It is the most nebulous of all the NBA post-season awards, the hardest to define and usually the one where the worst choice is made — Most Improved Player. All too often it goes to a guy who didn’t really get better as much as finally got his chance, then played about the same as always with a lot more minutes.
Meet Aaron Brooks. He is your NBA most improved player this year, the Houston Chronicle is reporting.
He is a guy who made a massive jump in minutes this season. But he’s also a guy who saw his per-minute and efficiency stats improve this season, something that usually decreases (or at best stays flat) when there is a huge jump in minutes.
A few weeks ago, the insanely well-respected people at Basketball-Reference.com (including by me) all but said voting for Brooks was a mistake. They ran the statistical breakdown of how much players outperformed what should be their statistical expectations, and they came up with Kevin Durant as your MIP (with Luke Ridnour second and Quentin Richardson third).
Brooks came in at 106.
Believe it or not, Brooks has actually played a bit below his expectation. Now, I know the argument: Brooks has managed to maintain his efficiency while increasing his minutes by about 10 per game. That’s true, but that does not mean that Brooks has actually improved. There are two possibilities:
1) Brooks should have seen a decrease in efficiency given an increase in his minutes, and the fact that he has been able to maintain that efficiency is evidence of improvement. 2) Brooks has not improved beyond what we would expect from a player his age, and his per game numbers are up simply because of an increase in minutes played.
Quite frankly, there is no way to prove whether (1) or (2) is correct. I tend to believe that the answer is a combination of the two, but more (2) than (1). Regardless, the fact that we can argue this point should make it clear that Durant should be the winner, as we are certain that Durant has shown remarkable improvement.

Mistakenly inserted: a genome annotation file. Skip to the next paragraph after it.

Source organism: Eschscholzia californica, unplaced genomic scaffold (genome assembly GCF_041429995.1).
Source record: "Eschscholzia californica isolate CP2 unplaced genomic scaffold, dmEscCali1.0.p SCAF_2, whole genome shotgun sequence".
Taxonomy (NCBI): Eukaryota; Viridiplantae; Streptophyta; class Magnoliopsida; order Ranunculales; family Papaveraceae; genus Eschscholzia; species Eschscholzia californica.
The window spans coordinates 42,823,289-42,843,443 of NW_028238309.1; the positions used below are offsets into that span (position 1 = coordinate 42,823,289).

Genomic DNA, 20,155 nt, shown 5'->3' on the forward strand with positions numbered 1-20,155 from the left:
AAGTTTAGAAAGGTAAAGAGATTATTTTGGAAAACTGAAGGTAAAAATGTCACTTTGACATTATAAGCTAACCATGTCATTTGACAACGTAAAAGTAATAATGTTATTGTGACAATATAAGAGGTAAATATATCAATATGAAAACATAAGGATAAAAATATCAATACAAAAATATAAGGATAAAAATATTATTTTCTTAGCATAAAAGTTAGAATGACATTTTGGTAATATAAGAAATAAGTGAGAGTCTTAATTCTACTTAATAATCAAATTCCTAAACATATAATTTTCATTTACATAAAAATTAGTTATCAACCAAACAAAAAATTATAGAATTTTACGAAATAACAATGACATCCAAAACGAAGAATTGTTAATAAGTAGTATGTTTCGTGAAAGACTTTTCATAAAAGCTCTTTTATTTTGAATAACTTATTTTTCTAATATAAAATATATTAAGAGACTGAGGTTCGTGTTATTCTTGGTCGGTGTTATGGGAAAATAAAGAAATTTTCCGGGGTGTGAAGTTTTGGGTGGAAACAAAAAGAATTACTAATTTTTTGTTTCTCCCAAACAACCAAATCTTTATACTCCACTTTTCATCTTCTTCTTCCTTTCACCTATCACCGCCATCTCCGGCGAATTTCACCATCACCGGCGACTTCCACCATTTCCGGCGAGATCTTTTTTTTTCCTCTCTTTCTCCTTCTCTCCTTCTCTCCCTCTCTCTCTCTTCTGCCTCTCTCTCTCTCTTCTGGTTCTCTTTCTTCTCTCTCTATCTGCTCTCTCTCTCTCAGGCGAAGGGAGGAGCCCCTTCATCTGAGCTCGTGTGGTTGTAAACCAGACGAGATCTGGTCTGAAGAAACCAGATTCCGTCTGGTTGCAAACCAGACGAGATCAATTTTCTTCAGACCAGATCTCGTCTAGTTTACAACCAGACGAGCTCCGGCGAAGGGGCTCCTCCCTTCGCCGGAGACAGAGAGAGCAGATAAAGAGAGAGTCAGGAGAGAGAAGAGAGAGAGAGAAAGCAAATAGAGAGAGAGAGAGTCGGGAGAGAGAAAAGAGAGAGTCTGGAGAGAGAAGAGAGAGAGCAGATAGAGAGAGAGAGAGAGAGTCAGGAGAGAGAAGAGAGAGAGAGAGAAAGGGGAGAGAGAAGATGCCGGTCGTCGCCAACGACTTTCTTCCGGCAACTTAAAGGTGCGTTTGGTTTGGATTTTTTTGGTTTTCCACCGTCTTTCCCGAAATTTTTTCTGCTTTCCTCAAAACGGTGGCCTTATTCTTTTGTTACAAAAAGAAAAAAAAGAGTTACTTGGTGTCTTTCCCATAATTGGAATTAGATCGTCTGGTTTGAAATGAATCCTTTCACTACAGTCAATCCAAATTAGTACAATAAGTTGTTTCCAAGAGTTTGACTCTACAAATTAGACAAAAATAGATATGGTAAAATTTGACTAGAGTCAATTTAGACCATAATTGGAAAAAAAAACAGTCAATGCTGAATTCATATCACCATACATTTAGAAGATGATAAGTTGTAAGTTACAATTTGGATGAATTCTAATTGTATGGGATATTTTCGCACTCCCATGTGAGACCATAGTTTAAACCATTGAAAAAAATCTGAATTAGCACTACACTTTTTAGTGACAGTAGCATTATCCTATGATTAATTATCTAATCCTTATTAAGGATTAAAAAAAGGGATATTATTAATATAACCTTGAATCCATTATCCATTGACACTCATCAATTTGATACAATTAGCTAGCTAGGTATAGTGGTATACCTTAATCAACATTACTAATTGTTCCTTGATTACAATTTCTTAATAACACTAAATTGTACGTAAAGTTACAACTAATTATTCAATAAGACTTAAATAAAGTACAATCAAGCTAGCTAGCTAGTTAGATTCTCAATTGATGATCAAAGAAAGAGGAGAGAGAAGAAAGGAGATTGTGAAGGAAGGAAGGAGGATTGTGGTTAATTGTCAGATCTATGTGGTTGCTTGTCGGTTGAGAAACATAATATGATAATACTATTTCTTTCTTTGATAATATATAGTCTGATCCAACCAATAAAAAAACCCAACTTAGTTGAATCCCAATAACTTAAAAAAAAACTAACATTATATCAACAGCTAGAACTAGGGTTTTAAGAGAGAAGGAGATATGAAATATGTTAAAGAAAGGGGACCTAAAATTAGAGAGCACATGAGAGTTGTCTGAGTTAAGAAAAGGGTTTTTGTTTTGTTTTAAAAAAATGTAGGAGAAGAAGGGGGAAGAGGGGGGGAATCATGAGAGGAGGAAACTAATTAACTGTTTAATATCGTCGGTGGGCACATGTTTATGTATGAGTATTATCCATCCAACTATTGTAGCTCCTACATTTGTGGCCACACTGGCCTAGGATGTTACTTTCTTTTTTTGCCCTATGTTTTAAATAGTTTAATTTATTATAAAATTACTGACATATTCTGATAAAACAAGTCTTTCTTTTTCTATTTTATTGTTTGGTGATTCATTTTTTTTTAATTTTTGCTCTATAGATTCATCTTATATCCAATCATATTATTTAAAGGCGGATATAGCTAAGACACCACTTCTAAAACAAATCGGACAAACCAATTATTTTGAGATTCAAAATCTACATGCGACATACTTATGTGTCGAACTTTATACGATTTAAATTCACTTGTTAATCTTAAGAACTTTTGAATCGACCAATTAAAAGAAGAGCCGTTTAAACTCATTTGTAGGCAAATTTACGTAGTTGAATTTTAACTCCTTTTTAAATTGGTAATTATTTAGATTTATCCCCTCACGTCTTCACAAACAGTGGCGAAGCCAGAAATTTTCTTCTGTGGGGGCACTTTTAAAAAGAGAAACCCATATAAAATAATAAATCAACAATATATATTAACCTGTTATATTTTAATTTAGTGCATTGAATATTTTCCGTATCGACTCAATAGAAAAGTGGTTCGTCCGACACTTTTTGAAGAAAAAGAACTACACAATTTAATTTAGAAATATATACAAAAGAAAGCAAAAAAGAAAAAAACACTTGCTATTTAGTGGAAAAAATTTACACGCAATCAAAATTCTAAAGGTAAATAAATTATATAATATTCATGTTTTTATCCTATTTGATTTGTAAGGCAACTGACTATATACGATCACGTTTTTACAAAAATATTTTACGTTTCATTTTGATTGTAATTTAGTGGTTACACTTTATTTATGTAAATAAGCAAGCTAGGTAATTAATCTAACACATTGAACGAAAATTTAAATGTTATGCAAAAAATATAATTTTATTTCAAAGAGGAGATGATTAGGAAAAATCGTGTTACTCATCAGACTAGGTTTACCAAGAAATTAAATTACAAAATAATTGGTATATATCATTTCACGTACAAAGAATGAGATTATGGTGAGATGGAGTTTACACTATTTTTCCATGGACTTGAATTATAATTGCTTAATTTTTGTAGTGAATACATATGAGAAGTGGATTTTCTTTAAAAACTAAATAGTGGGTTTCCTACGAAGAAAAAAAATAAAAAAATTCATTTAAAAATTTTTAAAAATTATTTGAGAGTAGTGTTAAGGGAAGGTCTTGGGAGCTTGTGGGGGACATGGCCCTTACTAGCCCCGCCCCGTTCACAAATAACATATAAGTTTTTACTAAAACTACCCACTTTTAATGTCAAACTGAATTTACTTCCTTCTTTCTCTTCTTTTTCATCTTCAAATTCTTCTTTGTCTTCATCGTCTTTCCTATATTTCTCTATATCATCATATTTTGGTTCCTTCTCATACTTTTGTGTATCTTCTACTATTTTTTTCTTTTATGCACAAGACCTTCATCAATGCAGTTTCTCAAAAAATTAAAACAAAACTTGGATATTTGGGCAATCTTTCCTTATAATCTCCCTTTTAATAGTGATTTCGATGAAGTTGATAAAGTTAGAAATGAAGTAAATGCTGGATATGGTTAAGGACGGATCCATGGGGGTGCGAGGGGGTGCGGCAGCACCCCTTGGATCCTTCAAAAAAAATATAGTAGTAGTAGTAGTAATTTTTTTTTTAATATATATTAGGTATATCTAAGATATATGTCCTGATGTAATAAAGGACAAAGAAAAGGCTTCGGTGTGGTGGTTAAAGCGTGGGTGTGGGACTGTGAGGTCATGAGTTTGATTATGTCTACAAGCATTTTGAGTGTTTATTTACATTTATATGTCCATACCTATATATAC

I’d have no problem with Durant as MIP, although my guess (based on things like this) is that most media voters threw him out of the running here because he is in the MVP running. That is not fair. There is no reason that a guy making the leap to superstardom can’t be the guy who improves the most. Heck, there’s no reason the league’s best player couldn’t be the guy who improved the most.
But lets not just throw Brooks under the bus. I think B-R was just a little dismissive of what he did this season. His minutes jumped 10 per game — that often means a decrease in efficiency — but his eFG% jumped from 47.6 percent to 51.1 percent, his True Shooting Percentage jumped from 52.1 percent to 54.9 percent, three-point shooting improved, his points per minute improved, his assists per minute improved.
These are not little things. Brooks did improve this season, and the fact that players his age (this was his third season, he is now 25) should improve to me does not negate those factors. I would not have voted for Brooks for MIP, but to suggest this was a terrible miscarriage of justice is just overstating the case. The guy did actually improve. That’s better than some years.